From Descartes to Kant: Readings in the Philosophy of the Renaissance and Enlightenment

From Descartes to Kant: Readings in the Philosophy of the Renaissance and Enlightenment

From Descartes to Kant: Readings in the Philosophy of the Renaissance and Enlightenment

From Descartes to Kant: Readings in the Philosophy of the Renaissance and Enlightenment

Excerpt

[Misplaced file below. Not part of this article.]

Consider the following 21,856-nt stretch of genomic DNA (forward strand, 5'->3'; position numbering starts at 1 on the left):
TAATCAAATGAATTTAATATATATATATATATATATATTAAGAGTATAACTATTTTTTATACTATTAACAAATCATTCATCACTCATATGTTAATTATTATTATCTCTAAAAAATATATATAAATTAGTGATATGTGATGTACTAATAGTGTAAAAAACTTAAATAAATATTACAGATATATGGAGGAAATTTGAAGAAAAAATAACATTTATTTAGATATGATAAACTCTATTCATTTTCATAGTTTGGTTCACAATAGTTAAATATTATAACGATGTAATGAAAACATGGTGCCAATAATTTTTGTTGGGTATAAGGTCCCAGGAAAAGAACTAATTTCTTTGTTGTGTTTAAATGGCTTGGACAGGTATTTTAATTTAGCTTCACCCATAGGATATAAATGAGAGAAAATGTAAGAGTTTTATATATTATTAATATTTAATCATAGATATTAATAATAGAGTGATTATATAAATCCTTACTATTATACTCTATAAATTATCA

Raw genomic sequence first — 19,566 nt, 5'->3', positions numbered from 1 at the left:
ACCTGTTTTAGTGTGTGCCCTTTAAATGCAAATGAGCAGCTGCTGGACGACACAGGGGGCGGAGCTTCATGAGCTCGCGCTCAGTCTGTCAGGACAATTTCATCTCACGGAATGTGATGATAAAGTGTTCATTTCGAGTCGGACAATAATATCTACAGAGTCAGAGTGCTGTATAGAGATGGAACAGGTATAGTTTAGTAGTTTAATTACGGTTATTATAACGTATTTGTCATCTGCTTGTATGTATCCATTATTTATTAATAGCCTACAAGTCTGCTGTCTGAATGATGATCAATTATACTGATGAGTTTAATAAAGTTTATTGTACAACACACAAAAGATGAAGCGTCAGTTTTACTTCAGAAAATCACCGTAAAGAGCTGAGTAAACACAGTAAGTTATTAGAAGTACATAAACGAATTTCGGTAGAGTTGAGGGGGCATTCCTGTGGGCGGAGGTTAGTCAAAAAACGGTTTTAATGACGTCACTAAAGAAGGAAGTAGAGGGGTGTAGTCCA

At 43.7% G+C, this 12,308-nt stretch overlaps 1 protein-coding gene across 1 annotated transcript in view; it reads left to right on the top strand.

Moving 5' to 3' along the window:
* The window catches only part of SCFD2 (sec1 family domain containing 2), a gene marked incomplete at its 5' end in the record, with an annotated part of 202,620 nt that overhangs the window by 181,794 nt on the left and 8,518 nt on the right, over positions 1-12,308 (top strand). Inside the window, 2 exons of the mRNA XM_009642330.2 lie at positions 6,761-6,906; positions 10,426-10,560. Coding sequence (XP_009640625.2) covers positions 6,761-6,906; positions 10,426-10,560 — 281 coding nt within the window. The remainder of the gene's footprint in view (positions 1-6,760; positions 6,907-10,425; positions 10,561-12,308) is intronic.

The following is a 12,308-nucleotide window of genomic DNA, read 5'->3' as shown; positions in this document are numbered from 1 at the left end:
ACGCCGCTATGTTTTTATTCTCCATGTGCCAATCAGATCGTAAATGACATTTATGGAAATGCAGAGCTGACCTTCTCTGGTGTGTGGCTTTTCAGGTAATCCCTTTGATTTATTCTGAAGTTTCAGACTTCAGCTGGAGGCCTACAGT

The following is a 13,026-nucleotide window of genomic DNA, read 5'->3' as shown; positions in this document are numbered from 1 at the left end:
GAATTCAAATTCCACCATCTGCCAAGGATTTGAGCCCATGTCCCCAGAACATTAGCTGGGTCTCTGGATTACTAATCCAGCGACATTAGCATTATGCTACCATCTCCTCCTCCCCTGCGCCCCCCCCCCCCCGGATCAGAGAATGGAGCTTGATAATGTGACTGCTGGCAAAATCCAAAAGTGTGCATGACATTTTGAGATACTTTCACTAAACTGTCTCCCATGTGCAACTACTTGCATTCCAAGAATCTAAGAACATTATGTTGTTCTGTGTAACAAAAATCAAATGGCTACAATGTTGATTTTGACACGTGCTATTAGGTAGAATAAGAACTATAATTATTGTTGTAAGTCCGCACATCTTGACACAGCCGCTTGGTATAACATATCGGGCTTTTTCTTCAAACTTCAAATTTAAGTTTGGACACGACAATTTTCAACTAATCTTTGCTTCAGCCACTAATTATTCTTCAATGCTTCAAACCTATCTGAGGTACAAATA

The development of physics in the seventeenth century, culminating in the work of "the incomparable Mr. Newton" (1642-1727), suggested to scientists a number of cognate philosophic problems. The method of physics effectively united contributions from reason and observation. To account theoretically for this practically successful union was the more difficult task left to philosophers. As to its content, physics gave a diagrammatic picture of a world-machine running smoothly according to mathematical formulas; philosophers were concerned to relate that mechanical world to the mind knowing it and, in general, to phenomena usually called mental or spiritual. Or to put the problem again in terms of method: the procedure of physical science reduced certain phenomena of the natural world to expressions of a few simple mathematical laws; philosophers were interested in discovering how far and on what basis human reason could be applied with similar success in other fields. The statement of such problems varied widely, of course, with the men propounding them. Some emphasized the role of "reason" in knowledge, some that of "experience," with both terms interpreted in a variety of ways. Some thought the world ultimately more akin to matter, some to mind; many divided it radically into two disunited parts. A few despaired of extending scientific method beyond mathematical physics; but many attempted such extensions--some to a universal science, some to various particular fields like politics or morality or religion. The situation was complicated, further, by the survival of traditional terms and principles. Physics made, in a sense, a fresh start with the adoption of its new method. Philosophy, using language as its only tool, was slower in effecting anything like . . .

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